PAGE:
Protecting human rights in childbirth

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Forced caesarean: a legal perspective

Pregnancy depression

Updated discussion here –

Reports over the weekend revealed that the Court of Protection last year authorised the performance of a cesarean section on a woman without her consent. The woman was reported to be an Italian national detained under the Mental Health Act 1983. If accurate, and without access to the court’s judgment it’s wise to be wary of media reports, the circumstances of her detention raise concerns about the appropriate use of Mental Health Act powers against pregnant foreign nationals visiting the UK. Putting those concerns to one side and focusing on the authorisation of the operation, what was the legal basis for the court ordering a cesarean?

Women’s decisions about childbirth are fiercely protected by the law. In S v St George’s NHS Trust (1997), the Court of Appeal made it plain that pregnant women retain the same autonomy over their bodies as any other person. They can refuse medical treatment regardless of the danger to themselves or their child. There is one exception: pregnant women who lack the mental capacity to make decisions about their medical treatment can be treated against their will under section 16 of the Mental Capacity Act 2005 so long as the treatment is in their ‘best interests’. A person who is detained under the Mental Health Act 1983 can only be treated without their consent for their mental disorder and cannot be compelled to accept treatment for unrelated conditions (such as pregnancy). There is no legal provision for the interests of an unborn fetus to be considered in the best interests assessment, though the court might assume that an incapacitated mother desires the best outcome for her child.

There is a very high threshold for establishing that a person lacks mental capacity to make decisions about medical treatment, particularly when it concerns their fundamental reproductive rights. Simply because a person has been diagnosed with a mental health disorder does not mean that they lack mental capacity – the two concepts are distinct. In May this year the High Court held that a woman with severe bipolar disorder was capable of deciding for herself whether to have an abortion. The decision in that case was published, so we know the judge’s reasons, but the judgment in this case appears not to have been made public. We are left to speculate about why the woman was deemed incapable of making a decision for herself and why a cesarean was believed to be necessary. Needless to say, there ought to be greater transparency from the judges in the Court of Protection and judgments (appropriately anonymised) should be published as a matter of course.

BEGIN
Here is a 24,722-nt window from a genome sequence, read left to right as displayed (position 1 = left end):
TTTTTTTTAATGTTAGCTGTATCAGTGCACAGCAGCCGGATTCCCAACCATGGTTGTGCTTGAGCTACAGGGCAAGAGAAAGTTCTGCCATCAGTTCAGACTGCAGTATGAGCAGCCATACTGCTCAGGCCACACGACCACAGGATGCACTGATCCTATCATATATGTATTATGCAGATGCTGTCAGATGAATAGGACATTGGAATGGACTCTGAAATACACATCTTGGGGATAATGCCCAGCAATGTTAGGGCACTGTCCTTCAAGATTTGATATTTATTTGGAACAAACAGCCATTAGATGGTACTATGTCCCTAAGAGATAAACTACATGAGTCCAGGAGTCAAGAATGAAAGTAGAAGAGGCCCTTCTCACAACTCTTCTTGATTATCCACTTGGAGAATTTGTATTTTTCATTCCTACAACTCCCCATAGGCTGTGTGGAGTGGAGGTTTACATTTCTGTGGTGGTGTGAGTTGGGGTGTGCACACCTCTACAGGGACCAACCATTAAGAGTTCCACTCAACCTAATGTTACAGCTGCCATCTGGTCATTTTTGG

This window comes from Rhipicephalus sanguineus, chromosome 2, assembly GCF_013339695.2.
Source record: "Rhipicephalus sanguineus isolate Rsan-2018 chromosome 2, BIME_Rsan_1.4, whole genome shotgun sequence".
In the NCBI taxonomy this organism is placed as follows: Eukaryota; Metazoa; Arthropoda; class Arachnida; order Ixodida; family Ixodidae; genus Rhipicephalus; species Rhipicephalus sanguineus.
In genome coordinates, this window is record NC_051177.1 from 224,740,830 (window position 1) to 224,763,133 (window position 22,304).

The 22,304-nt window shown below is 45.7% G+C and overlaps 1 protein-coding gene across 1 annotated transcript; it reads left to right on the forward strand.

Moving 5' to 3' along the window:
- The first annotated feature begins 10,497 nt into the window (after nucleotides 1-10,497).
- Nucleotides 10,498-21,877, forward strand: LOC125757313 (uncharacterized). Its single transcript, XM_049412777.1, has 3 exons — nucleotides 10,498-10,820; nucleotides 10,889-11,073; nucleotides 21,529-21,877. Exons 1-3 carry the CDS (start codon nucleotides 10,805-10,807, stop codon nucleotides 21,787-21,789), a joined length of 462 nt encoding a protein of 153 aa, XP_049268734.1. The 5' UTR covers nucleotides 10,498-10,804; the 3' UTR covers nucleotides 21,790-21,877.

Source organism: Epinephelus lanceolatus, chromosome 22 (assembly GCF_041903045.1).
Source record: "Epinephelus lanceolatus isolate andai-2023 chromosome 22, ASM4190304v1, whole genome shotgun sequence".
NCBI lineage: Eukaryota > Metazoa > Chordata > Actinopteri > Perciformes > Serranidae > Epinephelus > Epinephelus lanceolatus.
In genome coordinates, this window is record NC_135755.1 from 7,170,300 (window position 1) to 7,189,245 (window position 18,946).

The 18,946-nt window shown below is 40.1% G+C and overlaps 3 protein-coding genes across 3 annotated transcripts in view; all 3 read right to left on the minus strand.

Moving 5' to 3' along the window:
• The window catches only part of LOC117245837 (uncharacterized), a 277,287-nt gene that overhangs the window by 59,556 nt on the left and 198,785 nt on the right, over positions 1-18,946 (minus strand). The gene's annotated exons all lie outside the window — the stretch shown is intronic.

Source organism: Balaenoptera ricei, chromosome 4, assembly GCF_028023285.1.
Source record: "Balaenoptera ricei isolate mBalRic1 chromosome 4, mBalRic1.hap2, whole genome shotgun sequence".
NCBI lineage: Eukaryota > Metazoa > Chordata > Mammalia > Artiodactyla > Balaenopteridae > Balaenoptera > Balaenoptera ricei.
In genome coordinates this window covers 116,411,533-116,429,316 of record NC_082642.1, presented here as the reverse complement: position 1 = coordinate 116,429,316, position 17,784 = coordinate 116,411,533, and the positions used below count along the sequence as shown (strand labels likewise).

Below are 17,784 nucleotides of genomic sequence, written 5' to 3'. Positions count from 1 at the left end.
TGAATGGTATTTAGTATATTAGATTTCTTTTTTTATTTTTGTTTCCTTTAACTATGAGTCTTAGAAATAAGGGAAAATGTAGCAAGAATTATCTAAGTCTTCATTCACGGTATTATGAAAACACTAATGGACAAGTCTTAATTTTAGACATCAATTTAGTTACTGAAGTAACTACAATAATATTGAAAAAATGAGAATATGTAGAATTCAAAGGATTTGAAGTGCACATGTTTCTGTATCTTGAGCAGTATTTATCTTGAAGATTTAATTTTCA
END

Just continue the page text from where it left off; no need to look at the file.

The news reports suggest that the application to the Court was made by Essex Social Services and not by an NHS Trust. If correct, this would be very unusual – you would expect the woman’s treating obstetrician to initiate any application for a c-section and at the very least to have provided evidence to the court about the necessity for the operation. If social services made the application, it fuels speculation about the real purpose of the operation and whether it was in the woman’s best interests. We do not know if the woman was under the care of a perinatal psychiatrist, who would have given evidence on this question.

Why the woman could not give birth normally, and without the serious invasion of her bodily privacy and integrity that a c-section performed without consent entails, is a question we cannot answer without access to more information. If the NHS Trust was not involved in the court procedure, the doctors and midwives have an independent legal and professional obligation to assure themselves that a woman cannot give her consent to treatment before performing a c-section. If they had concerns about the basis for the court order, they ought to have raised those concerns before the operation.

It is also worth asking why mother and baby weren’t accommodated in a specialist unit for mothers with mental health disorders pending assessment of her mental state post-birth. It is well known that pregnancy can cause a relapse in psychiatric conditions and immediate removal of a child from its mother on the grounds of the mother’s mental health condition requires very careful assessment and justification (which would have been made harder by her distance from home and usual treating physicians).

There will be circumstances in which a court-ordered c-section is appropriate and in an incapacitated mother’s best interests. It is incumbent on our courts that they give a full and public explanation when those cases arise.

Elizabeth Prochaska, Birthrights


The Guardian now reports that it was the NHS Trust which applied to the Court on the basis of ‘risks to mother and baby’. The nature of those risks has not yet been explained.

The adoption judgment has now been made available, which gives greater context for the social care decision-making.

You can read some excellent blogging on the case by Lucy Series on Pink Tape and Adam Wagner on UK Human Rights Blog.